4. SEEK AND BUILD PARTNERSHIPS
Whatever cause you select, it’s likely there are nonprofits dedicated to that issue. Do research to create a short list of potential organizations to partner with. Ask around your network for recommendations and pick up the phone to speak with them directly. If you’re seeking ways to deepen your community connections, focus on local activities to make it easier for your employees—and customers—to participate. Rather than limiting giving to a season, look for ways to give year-round. Doing so creates greater opportunities to interact with people who could become new customers, the steady exposure builds positive word of mouth, and it gives your employees opportunities to strengthen ties to their community, making their service even more rewarding.
While business is competitive, giving thrives on collaboration. If you see other businesses taking on the same cause as you, join forces. Combining your resources and splitting the work can help you achieve greater impact.
5. SHARE YOUR STORY
There is a school of thought that giving back is a private, personal obligation. That makes sense; after all, we are taught as children to give without expecting anything in return, so it’s only natural that expecting something in return may make the act feel less genuine. But there is another side of that coin. Consumers across all generations are using their purchasing power to support companies that help them make the world a better place. This influences their buying decisions, and when businesses proactively get the word out about the good they do, they gain a powerful advantage over those that do not.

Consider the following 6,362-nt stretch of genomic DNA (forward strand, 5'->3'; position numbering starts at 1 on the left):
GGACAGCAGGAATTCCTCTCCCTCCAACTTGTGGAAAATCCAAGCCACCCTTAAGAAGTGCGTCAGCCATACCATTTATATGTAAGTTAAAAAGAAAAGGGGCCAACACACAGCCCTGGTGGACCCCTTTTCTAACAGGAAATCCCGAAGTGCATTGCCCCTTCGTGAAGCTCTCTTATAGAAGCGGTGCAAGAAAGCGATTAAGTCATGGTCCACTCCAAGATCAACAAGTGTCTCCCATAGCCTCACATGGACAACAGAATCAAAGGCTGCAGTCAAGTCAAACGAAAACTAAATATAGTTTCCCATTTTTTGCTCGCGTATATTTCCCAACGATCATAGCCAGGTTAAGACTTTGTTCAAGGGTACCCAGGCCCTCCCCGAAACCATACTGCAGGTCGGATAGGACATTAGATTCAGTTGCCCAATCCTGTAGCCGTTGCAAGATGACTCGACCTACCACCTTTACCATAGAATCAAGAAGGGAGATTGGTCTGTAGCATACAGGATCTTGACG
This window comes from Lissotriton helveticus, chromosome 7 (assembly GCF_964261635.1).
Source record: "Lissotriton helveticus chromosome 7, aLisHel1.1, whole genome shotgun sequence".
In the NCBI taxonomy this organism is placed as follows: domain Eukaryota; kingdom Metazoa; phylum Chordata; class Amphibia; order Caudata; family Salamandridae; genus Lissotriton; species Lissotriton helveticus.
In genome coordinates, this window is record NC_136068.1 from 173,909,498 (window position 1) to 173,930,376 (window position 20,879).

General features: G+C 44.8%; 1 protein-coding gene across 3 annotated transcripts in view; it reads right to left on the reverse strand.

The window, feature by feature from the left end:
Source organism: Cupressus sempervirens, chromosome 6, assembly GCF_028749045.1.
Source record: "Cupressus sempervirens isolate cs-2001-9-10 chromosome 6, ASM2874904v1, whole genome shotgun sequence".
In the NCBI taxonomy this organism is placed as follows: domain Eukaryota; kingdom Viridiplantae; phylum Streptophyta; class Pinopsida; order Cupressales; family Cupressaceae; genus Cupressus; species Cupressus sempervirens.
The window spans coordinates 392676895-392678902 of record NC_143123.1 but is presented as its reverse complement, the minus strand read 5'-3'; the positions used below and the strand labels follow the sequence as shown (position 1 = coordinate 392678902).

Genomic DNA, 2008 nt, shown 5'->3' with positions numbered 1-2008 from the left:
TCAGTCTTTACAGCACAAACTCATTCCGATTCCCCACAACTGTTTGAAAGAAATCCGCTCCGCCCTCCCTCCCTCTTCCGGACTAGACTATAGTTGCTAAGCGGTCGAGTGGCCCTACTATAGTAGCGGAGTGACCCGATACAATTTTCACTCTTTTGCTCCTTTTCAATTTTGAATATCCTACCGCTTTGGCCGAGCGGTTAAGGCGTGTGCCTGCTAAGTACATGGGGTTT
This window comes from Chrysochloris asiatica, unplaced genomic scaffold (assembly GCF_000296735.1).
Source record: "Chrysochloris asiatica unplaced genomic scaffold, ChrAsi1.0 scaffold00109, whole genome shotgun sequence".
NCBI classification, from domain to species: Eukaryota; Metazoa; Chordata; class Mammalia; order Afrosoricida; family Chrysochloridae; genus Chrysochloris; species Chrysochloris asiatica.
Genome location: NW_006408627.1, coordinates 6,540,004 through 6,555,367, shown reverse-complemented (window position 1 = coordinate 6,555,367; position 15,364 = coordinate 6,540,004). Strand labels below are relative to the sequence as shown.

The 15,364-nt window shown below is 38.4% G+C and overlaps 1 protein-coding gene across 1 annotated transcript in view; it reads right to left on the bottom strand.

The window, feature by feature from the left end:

Kindness is contagious. Sharing your stories about doing good inspires more kindness. The doer, receiver and anyone observing a kind act experiences an emotional lift and becomes motivated to act altruistically as well. In fact, reminiscing about an act of kindness encourages us to do good again. But kindness requires constant positive reinforcement; it needs to stay visible to exert its viral effect.
It’s never too early or too late to start doing good. If you are already doing good, evaluate your efforts to see how you can further align them with your business objectives. Community involvement delivers the greatest returns when it’s viewed as a long- term commitment. With a united team, like-minded partnerships and work that doubles as goodwill, giving back can be one of the most fulfilling and valuable marketing investments you make.
Wherever you are on the doing good continuum, seedership®, a kindness-based social impact platform, can make the process easier, faster and more dynamic. Its platform enables you to track, visualize and share the good you do as well as engage employees to amplify your impact. An interactive dashboard automates the aggregation of good, lets you create news posts in a consistent format optimized for social media platforms and builds a profile with a visual representation of your community contributions. In addition, seedership® provides a virtual community where you can find other businesses and nonprofits to collaborate with so you can do good together.